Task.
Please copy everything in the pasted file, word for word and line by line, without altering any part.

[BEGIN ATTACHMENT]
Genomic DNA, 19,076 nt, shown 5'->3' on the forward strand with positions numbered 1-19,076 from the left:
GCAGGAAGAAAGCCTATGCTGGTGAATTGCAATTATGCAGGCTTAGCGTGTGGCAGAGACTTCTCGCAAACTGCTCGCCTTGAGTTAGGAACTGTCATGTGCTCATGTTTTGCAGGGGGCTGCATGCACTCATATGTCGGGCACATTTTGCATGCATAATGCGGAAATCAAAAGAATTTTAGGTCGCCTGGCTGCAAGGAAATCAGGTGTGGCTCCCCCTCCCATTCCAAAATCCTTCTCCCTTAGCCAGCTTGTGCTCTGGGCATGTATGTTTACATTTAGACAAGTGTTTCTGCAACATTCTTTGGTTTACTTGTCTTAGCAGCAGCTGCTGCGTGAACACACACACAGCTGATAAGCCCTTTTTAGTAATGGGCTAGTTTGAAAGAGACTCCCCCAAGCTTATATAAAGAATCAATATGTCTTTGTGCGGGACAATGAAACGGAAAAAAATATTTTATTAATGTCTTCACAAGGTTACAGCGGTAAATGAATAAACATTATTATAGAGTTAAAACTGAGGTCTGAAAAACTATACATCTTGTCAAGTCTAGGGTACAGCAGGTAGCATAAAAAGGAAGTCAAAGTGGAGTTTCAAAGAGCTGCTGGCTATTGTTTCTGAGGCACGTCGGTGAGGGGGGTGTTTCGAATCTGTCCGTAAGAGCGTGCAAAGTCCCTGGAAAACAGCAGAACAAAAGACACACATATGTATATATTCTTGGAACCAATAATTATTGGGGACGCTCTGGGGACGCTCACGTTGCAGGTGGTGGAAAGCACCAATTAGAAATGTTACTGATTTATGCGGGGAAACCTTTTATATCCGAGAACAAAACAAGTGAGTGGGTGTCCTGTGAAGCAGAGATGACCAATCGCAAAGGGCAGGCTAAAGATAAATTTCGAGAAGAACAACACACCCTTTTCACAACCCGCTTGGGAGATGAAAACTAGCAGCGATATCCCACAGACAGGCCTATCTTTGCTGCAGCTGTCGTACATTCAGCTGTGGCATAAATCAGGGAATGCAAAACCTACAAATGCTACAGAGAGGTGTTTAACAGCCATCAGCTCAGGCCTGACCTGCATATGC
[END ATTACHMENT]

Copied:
Genomic DNA, 19,076 nt, shown 5'->3' on the forward strand with positions numbered 1-19,076 from the left:
GCAGGAAGAAAGCCTATGCTGGTGAATTGCAATTATGCAGGCTTAGCGTGTGGCAGAGACTTCTCGCAAACTGCTCGCCTTGAGTTAGGAACTGTCATGTGCTCATGTTTTGCAGGGGGCTGCATGCACTCATATGTCGGGCACATTTTGCATGCATAATGCGGAAATCAAAAGAATTTTAGGTCGCCTGGCTGCAAGGAAATCAGGTGTGGCTCCCCCTCCCATTCCAAAATCCTTCTCCCTTAGCCAGCTTGTGCTCTGGGCATGTATGTTTACATTTAGACAAGTGTTTCTGCAACATTCTTTGGTTTACTTGTCTTAGCAGCAGCTGCTGCGTGAACACACACACAGCTGATAAGCCCTTTTTAGTAATGGGCTAGTTTGAAAGAGACTCCCCCAAGCTTATATAAAGAATCAATATGTCTTTGTGCGGGACAATGAAACGGAAAAAAATATTTTATTAATGTCTTCACAAGGTTACAGCGGTAAATGAATAAACATTATTATAGAGTTAAAACTGAGGTCTGAAAAACTATACATCTTGTCAAGTCTAGGGTACAGCAGGTAGCATAAAAAGGAAGTCAAAGTGGAGTTTCAAAGAGCTGCTGGCTATTGTTTCTGAGGCACGTCGGTGAGGGGGGTGTTTCGAATCTGTCCGTAAGAGCGTGCAAAGTCCCTGGAAAACAGCAGAACAAAAGACACACATATGTATATATTCTTGGAACCAATAATTATTGGGGACGCTCTGGGGACGCTCACGTTGCAGGTGGTGGAAAGCACCAATTAGAAATGTTACTGATTTATGCGGGGAAACCTTTTATATCCGAGAACAAAACAAGTGAGTGGGTGTCCTGTGAAGCAGAGATGACCAATCGCAAAGGGCAGGCTAAAGATAAATTTCGAGAAGAACAACACACCCTTTTCACAACCCGCTTGGGAGATGAAAACTAGCAGCGATATCCCACAGACAGGCCTATCTTTGCTGCAGCTGTCGTACATTCAGCTGTGGCATAAATCAGGGAATGCAAAACCTACAAATGCTACAGAGAGGTGTTTAACAGCCATCAGCTCAGGCCTGACCTGCATATGC